SOUTH LOOP — Dan Weiss has spent years taking risks. The Dollop Coffee Co. owner signed on as the lone retail tenant at a South Loop apartment complex in 2018 before construction was complete — and before the pandemic forced business owners to pivot to survival mode.
So it’s with a bit of luck and a lot of grace the Columbia College dropout finds himself here on a busy afternoon, three weeks into the soft opening of Dollop Cafe, Bar & Kitchen inside NEMA Chicago, 1210 S. Indiana Ave.
Weiss’ tight-knit staff flutters from the kitchen to the coffee bar where customers perched on barstools sip lattes and peck away at laptops. Apartment dwellers mix with college students and harried moms with toddlers and strollers in tow.
Which is exactly the vibe the Rogers Park native was going for.
“I’ve been getting to know our customers and spending a lot of time talking to people, which has been really fun,” Weiss said. “It reminds me why I love this business. I’ve been meeting really interesting people that I don’t meet anywhere else in the city.”
Weiss bought out his friends and original owners of Dollop in Uptown in 2009 and has expanded the business to 19 shops between South Loop and Evanston. It hasn’t been all smooth sailing, with a deadly pandemic, a closure and a misunderstanding between himself and Dollop’s former owners making headlines in 2016, but the hip hop artist-turned-entrepreneur doesn’t regret his career pivot.
He said he is playing it a little safer as he gets older, which he believes is a good thing.
“When I was younger I took more chances. That’s who I am. I dove into a lot of things, and at this point you can’t really do that. If you do, you’re taking a risk. Every growth phase we’re in is dangerous,” Weiss said. “The pandemic has changed me in that I’m a little quicker to stop a problem and a little more data driven than I ever was…now it’s time to get serious about what’s happening with our cost and labor and efficiencies and all that. I’m certainly not in the same growth trajectory I was.”
Weiss was able to weather the storm with the help of benevolent landlords who understood how important it was to keep these community spaces running. Investing in his team also paid off; all of Weiss’s upper-level staff returned to work with him when the opportunity arose again.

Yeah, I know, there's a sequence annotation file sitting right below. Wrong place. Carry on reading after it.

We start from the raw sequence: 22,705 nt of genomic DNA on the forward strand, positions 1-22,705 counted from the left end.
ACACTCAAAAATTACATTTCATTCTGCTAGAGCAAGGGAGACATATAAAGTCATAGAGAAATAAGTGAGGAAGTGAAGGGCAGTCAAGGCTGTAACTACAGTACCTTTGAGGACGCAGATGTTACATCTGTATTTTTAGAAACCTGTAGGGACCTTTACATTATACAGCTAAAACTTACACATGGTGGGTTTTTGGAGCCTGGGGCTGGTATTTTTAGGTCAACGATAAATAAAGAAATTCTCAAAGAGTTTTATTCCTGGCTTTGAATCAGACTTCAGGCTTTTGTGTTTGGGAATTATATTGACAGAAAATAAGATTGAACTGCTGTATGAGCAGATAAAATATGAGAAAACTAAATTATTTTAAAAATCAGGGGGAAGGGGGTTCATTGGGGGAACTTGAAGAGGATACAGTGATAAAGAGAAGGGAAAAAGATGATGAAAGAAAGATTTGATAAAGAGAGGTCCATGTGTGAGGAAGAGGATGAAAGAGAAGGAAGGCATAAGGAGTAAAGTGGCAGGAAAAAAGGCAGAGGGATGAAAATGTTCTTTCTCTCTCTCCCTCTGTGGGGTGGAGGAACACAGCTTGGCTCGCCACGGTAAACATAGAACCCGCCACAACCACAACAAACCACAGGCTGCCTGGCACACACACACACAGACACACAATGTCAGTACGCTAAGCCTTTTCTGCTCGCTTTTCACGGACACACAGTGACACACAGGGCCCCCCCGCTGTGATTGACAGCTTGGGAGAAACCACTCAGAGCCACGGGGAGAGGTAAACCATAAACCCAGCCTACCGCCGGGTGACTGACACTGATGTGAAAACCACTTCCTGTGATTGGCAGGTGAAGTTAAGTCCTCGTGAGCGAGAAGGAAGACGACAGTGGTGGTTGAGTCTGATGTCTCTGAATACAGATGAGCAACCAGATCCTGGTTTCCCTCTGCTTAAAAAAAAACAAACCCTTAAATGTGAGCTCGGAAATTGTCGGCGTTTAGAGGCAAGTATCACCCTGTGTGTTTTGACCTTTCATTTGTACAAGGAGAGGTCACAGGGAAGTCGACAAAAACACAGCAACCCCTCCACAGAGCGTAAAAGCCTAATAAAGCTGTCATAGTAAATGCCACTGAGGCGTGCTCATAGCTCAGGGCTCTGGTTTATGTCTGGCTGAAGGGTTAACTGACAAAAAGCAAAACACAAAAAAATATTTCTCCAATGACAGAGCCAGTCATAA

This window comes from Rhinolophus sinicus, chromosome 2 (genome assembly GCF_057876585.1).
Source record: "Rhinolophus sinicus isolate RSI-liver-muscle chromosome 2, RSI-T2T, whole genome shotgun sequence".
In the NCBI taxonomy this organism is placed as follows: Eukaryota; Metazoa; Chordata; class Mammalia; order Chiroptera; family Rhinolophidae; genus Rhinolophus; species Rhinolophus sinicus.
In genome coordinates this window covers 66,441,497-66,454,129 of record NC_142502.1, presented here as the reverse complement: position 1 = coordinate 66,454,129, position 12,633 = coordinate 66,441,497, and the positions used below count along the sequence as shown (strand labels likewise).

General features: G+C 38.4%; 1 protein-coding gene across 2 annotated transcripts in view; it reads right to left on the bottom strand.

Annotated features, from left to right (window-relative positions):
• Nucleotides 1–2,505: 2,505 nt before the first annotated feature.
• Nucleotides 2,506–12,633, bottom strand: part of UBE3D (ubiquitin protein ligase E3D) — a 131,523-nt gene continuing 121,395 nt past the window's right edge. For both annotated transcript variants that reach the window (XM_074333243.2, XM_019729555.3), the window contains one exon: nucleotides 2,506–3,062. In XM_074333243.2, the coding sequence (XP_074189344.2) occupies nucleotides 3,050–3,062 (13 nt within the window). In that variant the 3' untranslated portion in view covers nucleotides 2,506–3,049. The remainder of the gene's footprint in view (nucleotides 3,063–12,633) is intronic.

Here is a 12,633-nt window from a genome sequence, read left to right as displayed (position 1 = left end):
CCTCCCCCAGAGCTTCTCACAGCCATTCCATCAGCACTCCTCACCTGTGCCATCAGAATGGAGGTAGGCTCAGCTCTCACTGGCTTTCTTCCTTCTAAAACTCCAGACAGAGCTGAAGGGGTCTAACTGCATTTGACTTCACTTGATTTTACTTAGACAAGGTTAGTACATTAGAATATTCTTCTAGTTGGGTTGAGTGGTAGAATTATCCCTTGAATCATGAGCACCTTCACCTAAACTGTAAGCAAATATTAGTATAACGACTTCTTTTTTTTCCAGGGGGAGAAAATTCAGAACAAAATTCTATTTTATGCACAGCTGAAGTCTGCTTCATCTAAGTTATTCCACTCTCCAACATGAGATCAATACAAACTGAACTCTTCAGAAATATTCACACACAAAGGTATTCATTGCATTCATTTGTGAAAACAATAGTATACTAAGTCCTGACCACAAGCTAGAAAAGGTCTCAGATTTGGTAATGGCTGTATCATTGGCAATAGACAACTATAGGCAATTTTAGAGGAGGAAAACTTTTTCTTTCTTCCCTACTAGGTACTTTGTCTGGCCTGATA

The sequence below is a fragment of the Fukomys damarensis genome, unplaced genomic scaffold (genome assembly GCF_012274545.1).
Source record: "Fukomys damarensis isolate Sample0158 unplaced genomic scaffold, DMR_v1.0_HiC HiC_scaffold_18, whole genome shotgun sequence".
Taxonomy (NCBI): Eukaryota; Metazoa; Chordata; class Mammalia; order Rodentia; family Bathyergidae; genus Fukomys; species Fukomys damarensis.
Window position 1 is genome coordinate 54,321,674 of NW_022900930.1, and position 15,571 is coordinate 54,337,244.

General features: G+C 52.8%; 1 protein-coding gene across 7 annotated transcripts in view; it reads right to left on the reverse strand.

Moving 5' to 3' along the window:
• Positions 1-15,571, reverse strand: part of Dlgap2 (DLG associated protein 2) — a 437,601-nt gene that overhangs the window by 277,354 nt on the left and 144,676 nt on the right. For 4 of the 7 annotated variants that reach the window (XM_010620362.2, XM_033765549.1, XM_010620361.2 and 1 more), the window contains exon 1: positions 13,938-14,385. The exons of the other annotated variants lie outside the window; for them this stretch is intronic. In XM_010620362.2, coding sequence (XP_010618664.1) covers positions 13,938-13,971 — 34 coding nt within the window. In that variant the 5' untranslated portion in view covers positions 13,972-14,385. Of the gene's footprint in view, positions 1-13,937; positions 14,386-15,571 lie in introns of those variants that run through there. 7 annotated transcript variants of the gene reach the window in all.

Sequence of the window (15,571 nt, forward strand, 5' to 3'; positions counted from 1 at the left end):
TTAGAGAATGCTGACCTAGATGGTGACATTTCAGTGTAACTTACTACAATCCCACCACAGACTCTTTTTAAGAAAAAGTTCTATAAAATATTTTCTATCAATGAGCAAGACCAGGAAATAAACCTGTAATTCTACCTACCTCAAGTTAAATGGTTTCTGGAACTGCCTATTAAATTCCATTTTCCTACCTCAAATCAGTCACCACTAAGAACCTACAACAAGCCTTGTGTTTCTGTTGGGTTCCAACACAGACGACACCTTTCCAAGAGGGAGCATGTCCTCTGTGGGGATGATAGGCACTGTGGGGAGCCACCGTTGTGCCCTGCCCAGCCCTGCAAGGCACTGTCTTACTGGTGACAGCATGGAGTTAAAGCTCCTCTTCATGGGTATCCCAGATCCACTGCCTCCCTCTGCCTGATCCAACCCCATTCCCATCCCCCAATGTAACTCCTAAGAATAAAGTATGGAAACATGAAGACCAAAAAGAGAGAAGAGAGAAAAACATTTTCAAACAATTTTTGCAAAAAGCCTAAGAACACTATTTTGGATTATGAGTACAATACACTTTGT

The NEMA Chicago location is the third to offer a full-service kitchen and the first to offer a late-night menu with craft cocktails with and without alcohol.
Weiss tapped Smyth and the Loyalist’s Roger Landes, a veteran Chicago mixologist who created a bar program sure to convert the fussiest of patrons. Offerings include Muse of Fire ($15) where jalapeño-infused Espolon Blanco Tequila is mixed with hibiscus, honey, cinnamon and lime; and Sigh No More ($15) a blend of Montelobos Mezcal, Fruitful Mission Fig Liqeur, Peychaud’s Bitters, watermelon and lime.
Nonalcoholic beverages like Blue Milk ($5.99), where cold brew meets vanilla mint, pea flower tea and cold foam oat milk; and Orange Dreamsicle ($5.99) an airy drink with cold brew, orange zest, oat milk and sugar also complement Dollop’s “elevated comfort food” menu. Weiss swears by the chilaquiles ($10.99), which come with farm eggs cooked to order and the chicken and waffle ($13.79), where buttermilk-brined and breaded boneless chicken sit atop a buttery housemade waffle topped with fresh fruit and maple butter.
Burger lovers will appreciate Dollop’s take on the classic and the Unami ($9.99), the latter piled with carmelized onions, shiitake mushrooms, melted Swiss and American cheese and kewpi mayo on a potato bun. Both come with a serving of home fries and can be subbed out for Impossible patties. The burgers round out a vegetarian-friendly late night menu offering seasonal salads ($9), Mac & Cheese ($6.99) and Wisconsin Cheese Curds ($8.99).
Weiss hopes to add patio seating for the summer and — in an effort to do his part to help the planet — make everything from takeout containers to coffee cups fully compostable by the end of the year. To do that, Weiss is working with WasteNot Compost, a residential and commercial composting company based on the North Side.
“The amount of waste that a coffee shop creates — and coffee in general — it’s a product that isn’t the best for the environment, Weiss said. “My goal is to be the most compostable, most Earth-friendly coffee company in the city, which may be a little expensive on the front end but will definitely pay off longterm. We can’t stop making coffee, but we can do our part. That’s what communities do.”
Dollop Cafe, Bar & Kitchen is open 8 a.m.-3 p.m. Sunday-Tuesday; and 8 a.m. – 3 p.m. and 5-11 p.m. Wednesday-Saturday.
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